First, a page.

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Genomics In The Journals: 2012.09.27

NEW YORK (GenomeWeb News) – A set of loci implicated in increased obesity risk seem to show even stronger ties to body mass index in individuals who regularly indulge in sugary drinks, according to a study online in the New England Journal of Medicine.

Researchers from the Harvard School of Public Health, Brigham and Women's Hospital, and elsewhere assessed both BMI and genetic profiles in more than 11,300 individuals (6,934 women and 4,423 men). Using a genetic predisposition for obesity score based on information at almost three-dozen BMI-associated SNPs, the researchers found that individuals with risk-associated alleles tended to have higher BMIs, both in the discovery group and in tens of thousands of individuals evaluated in the replication group. But the effect was more pronounced in individuals who reported drinking sugar-sweetened drinks regularly, the investigators reported, particularly those downing one or more of these beverages each day.

"Our study … provides reproducible evidence from three prospective cohorts to show genetic and dietary factors — sugar-sweetened beverages — may mutually influence their effects on body weight and obesity risk," Harvard School of Public Health researcher Lu Qi, the study's senior author, said in a statement. "The findings may motivate further research on interactions between genomic variation and environmental factors regarding human health."


In Nature Genetics, an international team led by investigators in the UK reports on findings from a genome-wide association study of breast cancer in men.

The researchers saw six suspicious loci based on their initial discovery GWAS, which involved 823 men with breast cancer and 2,795 unaffected controls genotyped on Illumina arrays. All of these individuals were of European descent and had been enrolled through programs in the UK or the US. Following validation studies in hundreds more cases and controls, the team came up with one SNP that was significantly associated with male breast cancer: a chromosome 14 variant in the RAD51B gene. Another variant that had shown more tenuous ties to the disease in a past study — a SNP in the chromosome 16 gene TOX3 —also showed some association with male breast cancer in the new analysis.


An American team turned to transcriptional profiling in an effort to understand the clinical heterogeneity in multiple sclerosis.

As they report in Science Translational Medicine, the researchers used messenger RNA expression arrays to test peripheral mononuclear cells in blood samples collected from 141 untreated MS patients. Based on the gene expression profiles found in these samples, the investigators defined two subgroups of MS, each with distinct blood cell transcriptional signatures.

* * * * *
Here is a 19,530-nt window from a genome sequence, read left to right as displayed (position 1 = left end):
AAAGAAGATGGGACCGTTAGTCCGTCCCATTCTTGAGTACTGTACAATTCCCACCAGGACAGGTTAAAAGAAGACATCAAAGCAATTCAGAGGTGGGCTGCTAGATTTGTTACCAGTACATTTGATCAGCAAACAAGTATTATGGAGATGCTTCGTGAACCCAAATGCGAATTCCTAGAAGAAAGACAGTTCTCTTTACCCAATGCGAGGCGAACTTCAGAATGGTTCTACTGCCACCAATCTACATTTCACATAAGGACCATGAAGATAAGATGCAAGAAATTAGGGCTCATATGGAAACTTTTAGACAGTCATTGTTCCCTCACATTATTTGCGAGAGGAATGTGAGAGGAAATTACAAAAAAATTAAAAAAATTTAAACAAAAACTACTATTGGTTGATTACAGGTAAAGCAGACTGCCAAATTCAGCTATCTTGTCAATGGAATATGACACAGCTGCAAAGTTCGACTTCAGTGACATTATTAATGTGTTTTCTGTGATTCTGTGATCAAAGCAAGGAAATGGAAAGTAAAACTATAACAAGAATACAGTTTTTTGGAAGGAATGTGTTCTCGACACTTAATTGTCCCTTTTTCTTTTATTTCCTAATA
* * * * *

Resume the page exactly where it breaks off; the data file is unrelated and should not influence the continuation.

These findings were subsequently verified in two more cohorts of individuals with MS who had received either glatiramer acetate- or interferon beta-based treatment for the disease. The team's follow-up experiments hinted that transcriptional differences between the two MS subgroups may relate to inter-individual differences in disease patterns and treatment response. In particular, they found, individuals in one of the expression-defined subsets of MS tended to have higher levels of lymphocyte immune pathway signaling, were more prone to inflammation while receiving MS treatments, and were more likely to relapse.

"Our study is an important step towards the goal of personalized medicine in MS," senior author Philip De Jager, a neuropsychiatric genomics researcher affiliated with Brigham and Women's Hospital, Harvard Medical School, and the Broad Institute, said in a statement, "but much work remains to be done to understand under which circumstance and in combination with which other information this transcriptional signature may become useful in a clinical setting."


Researchers from BGI-Shenzhen, the University of Copenhagen, and elsewhere have identified gut microbiome patterns that appear to be linked to type 2 diabetes.

As they explain in Nature, the team generated gut microbe metagenomic sequences on fecal samples from 71 Chinese individuals with type 2 diabetes and 74 without. Through the metagenome-wide association study the researchers tracked down hundreds of thousands of gut microbial genes with potential ties to type 2 diabetes — and validation testing in 200 more cases and controls indicated that almost 52,300 of the gene markers were associated with the disease. Among them: markers that showed promise for identifying individuals with type 2 diabetes in the team's follow-up analyses. In addition to some specific metabolic shifts in the type 2 diabetes-associated microbial communities, the study authors noted, these microbiomes also tended to have increased representation by opportunistic pathogens.

"It is important to point out that our discovery demonstrates a correlation," co-author Karsten Kristiansen, a researcher with the University of Copenhagen and BGI-Shenzhen, said in a statement. "The big question now is whether the changes in gut bacteria can affect the development of type 2 diabetes or whether the changes simply reflect that the person is suffering from type 2 diabetes."


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